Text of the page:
Category Archives: Inspiration

More on the Politics in Writing Brouhaha

Here is a rant by Sarah Hoyt about more of the culling and potential for discrimination that is taking place in the Science Fiction Writer’s Community. I’ve said here (and I’ll say many more times) that it is possible and nearly always preferable to separate a writer’s politics from his or her writing. Within reason, of course, and I’m not looking to split hairs but to have an actual discussion. I might not like the way Isaac Asimov behaved at conventions around women and specifically about how his hands would occasionally orbit their asses (or even collide), but I enjoy his non-fiction and his shorter fiction and consider them primary influences. (The Foundation trilogy is a collection of novellas and stories. It’s also slathered in awesomesauce.) I think some of the things Orson Scott Card said about homosexuals are absolutely reprehensible, but Speaker for the Dead is one of my two favourite books about xenophobia and dealing with alien species. (The Fuzzy Papers is tied with it, though Speaker does hit me in the gut a little more.) And outside of science fiction, there are a few contemporary authors who have said a few things I find a little ignorant regarding communism and socialism, and I might not ever accept a dinner invitation from them unless they’re willing to debate at length, but they’ve also written some awesome books, books I am not ashamed to recommend.

Here’s the thing:  If Mr Card wrote a book about a gay man who was half a person and couldn’t succeed at his quest or mission simply because he was in love with another man, I would have no problem not reading the book. But to the best of my knowledge, his books aren’t about that. They’re about finding one’s way, or living with guilt, or understanding something utterly alien. Ditto Asimov. His stories were about living in the future and dealing with science, not about occasional gropes and insensitive comments. Of course, such things are reprehensible, but they didn’t figure into his writing.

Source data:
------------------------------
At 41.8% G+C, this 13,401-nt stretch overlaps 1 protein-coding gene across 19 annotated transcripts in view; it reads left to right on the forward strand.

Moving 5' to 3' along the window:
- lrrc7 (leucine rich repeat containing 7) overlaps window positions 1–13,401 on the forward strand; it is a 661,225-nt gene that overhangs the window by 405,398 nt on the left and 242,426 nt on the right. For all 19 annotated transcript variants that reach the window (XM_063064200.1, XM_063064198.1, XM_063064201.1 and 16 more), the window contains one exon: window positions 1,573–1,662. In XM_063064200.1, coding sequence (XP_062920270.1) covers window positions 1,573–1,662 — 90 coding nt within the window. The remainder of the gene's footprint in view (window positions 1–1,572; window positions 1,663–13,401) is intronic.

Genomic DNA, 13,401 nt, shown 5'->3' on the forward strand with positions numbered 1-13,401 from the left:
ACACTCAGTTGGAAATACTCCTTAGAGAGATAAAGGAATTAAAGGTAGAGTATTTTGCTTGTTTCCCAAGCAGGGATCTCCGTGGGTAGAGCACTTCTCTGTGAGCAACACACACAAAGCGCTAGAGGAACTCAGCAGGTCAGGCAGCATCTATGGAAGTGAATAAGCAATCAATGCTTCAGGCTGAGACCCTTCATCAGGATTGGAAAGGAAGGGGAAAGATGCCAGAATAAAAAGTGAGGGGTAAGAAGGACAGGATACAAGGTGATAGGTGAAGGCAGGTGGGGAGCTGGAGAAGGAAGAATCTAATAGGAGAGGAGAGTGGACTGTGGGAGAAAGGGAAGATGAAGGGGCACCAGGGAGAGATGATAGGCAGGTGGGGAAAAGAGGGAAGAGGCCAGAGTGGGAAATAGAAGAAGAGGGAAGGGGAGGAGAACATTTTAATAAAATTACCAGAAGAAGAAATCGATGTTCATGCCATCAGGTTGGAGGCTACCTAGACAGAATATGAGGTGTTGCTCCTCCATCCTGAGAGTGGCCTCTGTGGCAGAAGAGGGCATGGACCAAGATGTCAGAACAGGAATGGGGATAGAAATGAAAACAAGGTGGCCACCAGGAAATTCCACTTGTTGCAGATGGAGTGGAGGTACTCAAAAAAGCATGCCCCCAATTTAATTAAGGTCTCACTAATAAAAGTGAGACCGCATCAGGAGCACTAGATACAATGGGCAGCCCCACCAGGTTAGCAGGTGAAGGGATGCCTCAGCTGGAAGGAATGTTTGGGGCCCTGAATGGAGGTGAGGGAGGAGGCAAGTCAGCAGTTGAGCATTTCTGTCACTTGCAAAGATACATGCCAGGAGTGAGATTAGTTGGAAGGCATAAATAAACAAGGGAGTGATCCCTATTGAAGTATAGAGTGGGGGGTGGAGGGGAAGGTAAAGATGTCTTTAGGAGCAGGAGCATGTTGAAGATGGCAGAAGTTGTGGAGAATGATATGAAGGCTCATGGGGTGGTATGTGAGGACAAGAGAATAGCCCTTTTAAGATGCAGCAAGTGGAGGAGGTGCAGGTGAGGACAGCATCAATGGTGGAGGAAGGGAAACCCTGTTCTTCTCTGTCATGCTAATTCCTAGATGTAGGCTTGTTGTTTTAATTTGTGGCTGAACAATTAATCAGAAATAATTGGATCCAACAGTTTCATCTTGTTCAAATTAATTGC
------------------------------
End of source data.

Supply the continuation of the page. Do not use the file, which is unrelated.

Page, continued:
Since reaching adulthood (and especially after I joined the Navy) I’ve learned to look at complex things in a complex manner, and I used to think that all adults either did so or at least tried to. It’s part of rational thinking, I believe. I might totally disagree with a friend’s politics (and he with mine) but if we read the same books, like the same music, do the same kinds of things on our off-time, we can be friends. I look at writers the same way. I don’t pick up a book thinking “Here’s someone who agrees with me writing things that are agreeable and that furthermore, all right-thinking people agree with.” If the author does work in something that I disagree with, well, hopefully he or she explains why this is done. Then I will either change my opinion or add to it, and give it a little more depth. It’s a challenge to one’s thinking apparatus. An exercise. I suppose if you have no desire to ever grow as a person and never improve your thinking muscles, you might like to read pap that has been pre-approved and pre-screened to have all the right political points and opinions, written by someone who feels the same way. But then again, you probably shouldn’t be reading a traditionally challenging art form like science fiction, a genre that challenges you to think what if this happens. Or what if things were different. Not what if everything were perfectly created in my own image of perfection. If for no other reason, this will make a crappy story, but I hope everyone reading this can see that that will also make for a reader who doesn’t like to think, ever, and that’s rarely a good thing.

Enough of my own ranting. Here’s Sarah Hoyt’s article. Have an awesome night.

Inspiration Tuesday

Well, I have a few things to talk about for Inspiration Tuesday, today. First, I’m at work trying to keep the rash at bay but otherwise doing alright. I’m next to positive that it’s not contagious; I think my guinea pigs… err, roommates would have noticed by now. Still not sure what’s causing it, and the itching is only getting worse. In fact, the picture below, blatantly stolen from Weird Tales’ Facebook feed…